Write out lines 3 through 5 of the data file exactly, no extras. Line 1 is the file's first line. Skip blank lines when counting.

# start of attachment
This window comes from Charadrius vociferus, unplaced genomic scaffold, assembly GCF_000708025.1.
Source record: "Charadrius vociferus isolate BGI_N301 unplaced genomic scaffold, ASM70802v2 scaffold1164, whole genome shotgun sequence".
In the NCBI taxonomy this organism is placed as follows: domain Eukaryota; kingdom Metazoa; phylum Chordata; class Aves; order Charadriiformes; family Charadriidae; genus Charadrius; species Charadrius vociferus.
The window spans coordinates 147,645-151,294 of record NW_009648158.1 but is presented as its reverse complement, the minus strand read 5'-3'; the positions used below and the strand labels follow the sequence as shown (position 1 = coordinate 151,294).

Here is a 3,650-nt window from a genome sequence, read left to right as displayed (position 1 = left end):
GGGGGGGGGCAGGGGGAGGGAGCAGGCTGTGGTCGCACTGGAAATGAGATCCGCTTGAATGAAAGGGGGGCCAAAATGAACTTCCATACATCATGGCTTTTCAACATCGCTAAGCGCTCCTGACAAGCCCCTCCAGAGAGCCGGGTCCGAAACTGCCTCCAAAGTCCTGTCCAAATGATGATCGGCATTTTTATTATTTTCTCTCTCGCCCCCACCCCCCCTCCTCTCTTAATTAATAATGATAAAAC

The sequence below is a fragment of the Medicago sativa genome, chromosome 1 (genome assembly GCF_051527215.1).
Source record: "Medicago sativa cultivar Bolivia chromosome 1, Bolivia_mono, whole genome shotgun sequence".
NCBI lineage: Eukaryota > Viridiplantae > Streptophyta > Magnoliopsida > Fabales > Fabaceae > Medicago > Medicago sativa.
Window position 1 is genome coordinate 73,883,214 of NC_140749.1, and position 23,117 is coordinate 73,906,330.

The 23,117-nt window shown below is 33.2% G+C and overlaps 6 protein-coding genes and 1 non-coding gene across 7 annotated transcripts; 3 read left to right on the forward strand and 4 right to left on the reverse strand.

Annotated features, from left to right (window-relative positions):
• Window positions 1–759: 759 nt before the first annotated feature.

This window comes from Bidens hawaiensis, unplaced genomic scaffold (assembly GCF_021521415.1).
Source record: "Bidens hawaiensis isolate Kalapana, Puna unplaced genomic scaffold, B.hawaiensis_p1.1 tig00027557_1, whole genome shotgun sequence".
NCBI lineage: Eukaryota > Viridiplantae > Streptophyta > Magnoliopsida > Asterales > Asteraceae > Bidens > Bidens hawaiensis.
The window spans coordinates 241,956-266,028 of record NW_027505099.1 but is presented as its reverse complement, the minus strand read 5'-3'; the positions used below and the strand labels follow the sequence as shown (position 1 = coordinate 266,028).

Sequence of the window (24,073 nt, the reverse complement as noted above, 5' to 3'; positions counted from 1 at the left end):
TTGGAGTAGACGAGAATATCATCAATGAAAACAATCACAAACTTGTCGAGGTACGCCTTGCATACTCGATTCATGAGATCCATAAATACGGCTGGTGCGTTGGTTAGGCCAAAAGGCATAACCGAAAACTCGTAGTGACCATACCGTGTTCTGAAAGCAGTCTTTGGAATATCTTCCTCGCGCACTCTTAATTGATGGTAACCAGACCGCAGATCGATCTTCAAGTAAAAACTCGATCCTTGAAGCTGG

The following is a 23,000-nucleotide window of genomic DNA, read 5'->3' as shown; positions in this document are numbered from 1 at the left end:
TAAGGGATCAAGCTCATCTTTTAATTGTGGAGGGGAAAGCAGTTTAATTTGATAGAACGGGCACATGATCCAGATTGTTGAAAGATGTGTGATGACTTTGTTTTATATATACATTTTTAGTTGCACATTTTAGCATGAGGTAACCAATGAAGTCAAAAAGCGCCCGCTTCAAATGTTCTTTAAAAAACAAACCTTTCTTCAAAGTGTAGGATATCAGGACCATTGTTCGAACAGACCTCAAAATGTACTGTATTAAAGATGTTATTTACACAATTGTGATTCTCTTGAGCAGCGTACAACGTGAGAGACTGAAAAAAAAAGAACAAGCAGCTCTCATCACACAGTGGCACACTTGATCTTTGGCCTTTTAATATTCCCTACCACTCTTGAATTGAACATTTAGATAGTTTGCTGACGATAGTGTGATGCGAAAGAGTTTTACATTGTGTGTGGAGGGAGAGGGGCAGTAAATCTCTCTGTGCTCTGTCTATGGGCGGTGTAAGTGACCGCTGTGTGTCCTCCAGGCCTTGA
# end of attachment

In the NCBI taxonomy this organism is placed as follows: domain Eukaryota; kingdom Metazoa; phylum Chordata; class Aves; order Charadriiformes; family Charadriidae; genus Charadrius; species Charadrius vociferus.
The window spans coordinates 147,645-151,294 of record NW_009648158.1 but is presented as its reverse complement, the minus strand read 5'-3'; the positions used below and the strand labels follow the sequence as shown (position 1 = coordinate 151,294).

Here is a 3,650-nt window from a genome sequence, read left to right as displayed (position 1 = left end):